- Re-purpose, re-purpose, re-purpose. You’re not the only one who’s feeling overwhelmed by a full calendar, your creative team is, too. Try to make their lives easier by seeing every opportunity for re-using content (can that abstract title shift and bullet points refreshed? can that ad be re-used with just a copy change?)
Lesson #4: Lean into your digital marketer, you’ll need their help reaching the right audience at the right time
While you can put together an amazing virtual experience, how are you getting people there? You used to count on event hosts to bring in a certain number of attendees (plus your go-to in-house promotion). Now that you are likely running your programs solo or with partners, band together to leverage your databases.
Beyond that, this is a time you’ll want more than just your known buyers in CRM; you’ll need data partners to ‘meet’ new people you won’t have the chance to see at events. Make sure you’re getting the most out of your MarTech by expanding beyond just your marketing automation database; find ways to ‘pre-target’ high-fit accounts or buyers across digital. (We do this in-house with our own RollWorks and Marketo integration.)
Our team has seen positive trends that with more people spending time online, digital advertising inventory is going up and costs are going down. This is where it’s critical to evaluate your digital partner. With our workforce’s shift to WFH, your audience is now not reachable by IP alone. If your digital spend is being sent to empty desks, reevaluate and be sure to find a partner that is capable of targeting individual buyers, across devices, and comfortably at home.
With the right targeting, a handful of our top customers have even seen improved CTR and CPA, meaning they’re finding the right people to take the right action despite the drop-off of in-person events.
Lesson #5: Customers should still be your main focus during virtual events — how can you help them help you?
More than ever, customer retention should be a top priority. While your marketing budget and time resources may have previously been 90% acquisition and 10% customer retention, you’ll likely need to reframe this mix.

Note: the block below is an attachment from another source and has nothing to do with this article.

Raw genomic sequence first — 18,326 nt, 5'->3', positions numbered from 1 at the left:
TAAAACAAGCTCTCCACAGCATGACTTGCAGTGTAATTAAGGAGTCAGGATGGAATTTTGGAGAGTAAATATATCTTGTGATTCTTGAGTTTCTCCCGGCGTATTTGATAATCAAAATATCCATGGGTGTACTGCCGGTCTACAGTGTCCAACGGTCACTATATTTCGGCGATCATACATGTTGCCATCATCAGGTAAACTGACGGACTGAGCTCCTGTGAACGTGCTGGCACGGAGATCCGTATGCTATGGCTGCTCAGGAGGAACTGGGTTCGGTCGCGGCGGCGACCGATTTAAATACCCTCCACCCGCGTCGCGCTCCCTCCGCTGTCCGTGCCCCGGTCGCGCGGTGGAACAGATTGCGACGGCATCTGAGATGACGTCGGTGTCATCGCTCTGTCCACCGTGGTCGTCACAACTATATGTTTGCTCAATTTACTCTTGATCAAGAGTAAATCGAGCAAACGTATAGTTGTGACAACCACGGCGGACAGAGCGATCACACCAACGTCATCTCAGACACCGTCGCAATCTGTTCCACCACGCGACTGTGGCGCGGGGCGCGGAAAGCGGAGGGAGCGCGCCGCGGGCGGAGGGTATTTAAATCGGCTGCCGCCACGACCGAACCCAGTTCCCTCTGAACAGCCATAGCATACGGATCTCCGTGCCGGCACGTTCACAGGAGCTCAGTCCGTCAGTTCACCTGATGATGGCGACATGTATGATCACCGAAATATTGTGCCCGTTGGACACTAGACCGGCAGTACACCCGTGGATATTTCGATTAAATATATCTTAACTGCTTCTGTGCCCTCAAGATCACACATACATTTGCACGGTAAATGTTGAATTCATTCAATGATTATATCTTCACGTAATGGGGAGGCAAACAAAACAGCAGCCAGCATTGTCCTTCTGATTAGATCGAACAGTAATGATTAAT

But how do you engage with customers in light of lower budgets and economic worries?
- Remember to engage with your customer success team to build out extra support for customers dealing with budget cuts or shifting strategies; you’ll want to meet them where they’re at, consider hosting more ‘how-to’ advisory webinars to make sure customers get the most value out of under-utilized features.
- Work closely with your CSM team to monitor product usage stats and spot areas to develop campaigns to drive value (get your top list of under-using customers and set up a targeted ad campaign toward helpful resources or landing pages with special messaging/offers).
- Move away from more lofty case studies and toward real, vulnerable blog or video content on how your community is overcoming the economic downturn.
- Identify underutilized features or use cases that customers might benefit from in the here and now and educate them on the uses.
Lesson #6: We’re proving marketing and sales alignment can’t just be a buzzword
As account-based marketers, we are all too familiar with the buzz around marketing and sales alignment. The truth is, we need to be speaking the same language more than ever and stay ahead of the curve. This means anything that’s ‘monthly’ to check on pipeline or success of programs isn’t really cutting it anymore. Our market is volatile and what people respond to well seems to change by the week. We are having more cross-team check-ins than ever before, both looking at the same dashboards and the same metrics to drive shifts in our approach.
Here are just a few of the things we’ve done:
- Work with SDR leadership to pause pre-COVID messaging and create more thoughtful, solution-forward messaging that doesn’t make us ambulance chasers
- Develop more on-topic content offers that don’t just gloss over shifting channels and budgets in the face of recent events, making sure our sales team is geared up and ready to talk through what matters most, right now
- Get creative about ‘gone dark’ deals and see if you can re-engage them outside of your typical ABM outbound (if you can’t leverage dinners or drinks, how about an UberEats gift card w/ a note to spend it at their favorite local spot?)
While it feels like we ‘lost’ events, I can say for most marketing teams that we had to gain a sense of creativity and resourcefulness that brought our community together. My guess is most of you faced similar learning curves and are still trying to pave the path forward. We’d love to know what you did, how you pivoted, and of course, how we can look into the future to help our customers do their best in the face of a new reality. Feel free to reach out to me on LinkedIn or join our conversation on social #FillTheDemandGap.
About the AuthorMore Content by Katie Dunn, Demand Generation Manager